May 12, 2024
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May 12, 2024
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Springfield Teen Raises $10K Biking Cross-Country for Friendship Circle

Samuel Artman, 17, has always been athletic, and greatly enjoys all sorts of outdoor sports and activities. One of his newer favorites, which he took up during the pandemic, is biking.

“I had a lot of free time during COVID, so I got really into it,” Artman, known as Sammy to his friends, shared with The Jewish Link. “I would bike around my town, at parks, wherever. It was just a fun thing to do that got me out of the house for a while, which was especially nice because of how often we were stuck inside.”

Artman eventually decided to try and pair his newest hobby with a bit of chesed. He learned about Wheels of Love, which raises money for a children’s hospital in Israel, and eagerly signed up. In the end he raised over $1,500.

“It felt great,” Artman said. “I knew I was doing something good with my time and making a difference. The fact that I got to do it while biking made it all the better, because I really was able to have fun with it.”

Once Artman completed Wheels of Love he quickly began searching for his next challenge. This time, he wanted to go bigger, and Bike 4 Friendship Across America was just what he was looking for. The program is a cross-country biking tour/fundraiser, starting from San Diego and ending in Coney Island. All the money Artman raised would go to The Friendship Circle.

“It was a good fit, because I had already volunteered a lot with [The Friendship Circle],” Artman noted. “It’s an organization that means a lot to me, so I was ready to do what I could to help them out. I signed up and quickly began to train.”

Artman trained vigorously over the next few months, balancing his schooling at Rae Kushner Yeshiva High School in Livingston with 4 a.m. wakeups to ride. It was especially tough because, as a junior, it was SAT and ACT year.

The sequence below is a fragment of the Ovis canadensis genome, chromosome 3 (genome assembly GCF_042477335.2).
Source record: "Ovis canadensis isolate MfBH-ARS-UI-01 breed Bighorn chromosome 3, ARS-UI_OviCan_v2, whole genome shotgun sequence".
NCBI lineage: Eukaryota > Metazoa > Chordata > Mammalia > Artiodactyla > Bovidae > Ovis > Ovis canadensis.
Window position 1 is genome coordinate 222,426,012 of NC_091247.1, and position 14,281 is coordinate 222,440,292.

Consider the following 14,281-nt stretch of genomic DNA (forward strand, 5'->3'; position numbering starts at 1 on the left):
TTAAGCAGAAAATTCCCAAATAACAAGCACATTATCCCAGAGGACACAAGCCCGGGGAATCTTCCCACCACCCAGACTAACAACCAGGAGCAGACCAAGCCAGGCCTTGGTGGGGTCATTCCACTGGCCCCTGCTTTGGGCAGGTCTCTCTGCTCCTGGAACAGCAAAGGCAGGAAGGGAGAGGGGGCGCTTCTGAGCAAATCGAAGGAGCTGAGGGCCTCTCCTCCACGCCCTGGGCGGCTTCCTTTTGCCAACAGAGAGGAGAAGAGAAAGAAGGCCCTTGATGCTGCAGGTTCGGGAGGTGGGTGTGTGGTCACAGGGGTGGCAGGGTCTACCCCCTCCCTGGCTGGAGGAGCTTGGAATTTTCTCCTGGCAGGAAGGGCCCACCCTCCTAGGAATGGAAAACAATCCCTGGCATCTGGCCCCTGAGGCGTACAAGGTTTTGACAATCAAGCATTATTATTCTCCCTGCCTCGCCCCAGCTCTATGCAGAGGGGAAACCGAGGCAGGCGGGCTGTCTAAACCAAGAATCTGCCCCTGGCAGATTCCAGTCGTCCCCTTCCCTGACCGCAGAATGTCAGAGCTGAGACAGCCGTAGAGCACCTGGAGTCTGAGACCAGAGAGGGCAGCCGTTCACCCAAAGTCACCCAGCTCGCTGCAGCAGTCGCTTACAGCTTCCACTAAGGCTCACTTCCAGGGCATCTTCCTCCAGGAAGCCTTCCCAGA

“This was one of the hardest years for me because of all the things I had going on,” Artman said. “I was exhausted for most of it, but I knew I just had to keep pushing. And so I did what I had to do and made it work.”

When the tour began, he and the other participants started by dunking their tires in the Pacific Ocean. They would do the same in the Atlantic Ocean once they finished, signifying how the tires had touched both sides of the United States.

And then they were off.

“Not going to lie, it was brutal,” Artman shared. “Some days we’d wake up at midnight and start riding at 1 a.m. to beat the heat, and we’d average 90 to 100 miles a day. The days would consist of biking, eating, recovering and resting. Shabbos became the greatest thing ever. It’s already amazing, but I appreciated it so much more because it was a break to relax and really think about what we were doing and why.”

They were not alone. Following the bikers in a van were staff from the program, keeping tabs on everyone and making sure they were staying hydrated and focused.

Artman really enjoyed getting to see the country. “It was really cool,” he said. “America has a lot of long plains and open fields, and it was really beautiful seeing the sunrise every day. It really made you appreciate the beauty in the world.”

Finally, after six weeks of riding, Artman and the other bikers arrived in Coney Island. Artman’s family greeted him at the finish line, and he described dunking his tires in the Atlantic as a very cathartic moment.

“It was just something that was building up in my head through the entire tour,” Armtan said. “Just thinking about what it would feel like to finish. Sometimes I didn’t think I would, but I did, and it was amazing.”

In the end, Artman raised over $10,000 for The Friendship Circle, a tremendous achievement by any standard.

As for his favorite part of the experience, he says it was pushing his body to the limit.

“You really see what you’re made of on the trail,” Artman shared. “I pushed my body as far as it can go, both physically and mentally, and a lot of it is mental. The staff that followed us said it’s 90% mental and 10% physical, and they were right.”

So what’s next for Artman? He has college applications and his final year of high school on his mind. He eventually wants to bike in Europe, and see more of the world.

His advice for others looking to do similar out-of-the-box activities is to not be afraid of doing different things.

“You have to be comfortable being uncomfortable,” Artman said. “It’s always good to step out of your comfort zone, because then you can see what you’re capable of. So be ambitious, and don’t be afraid to try new things.”

If you would like to learn more about Bike 4 Friendship, visit their website at 

Adam Samuel is a journalist from Teaneck. He blogs at

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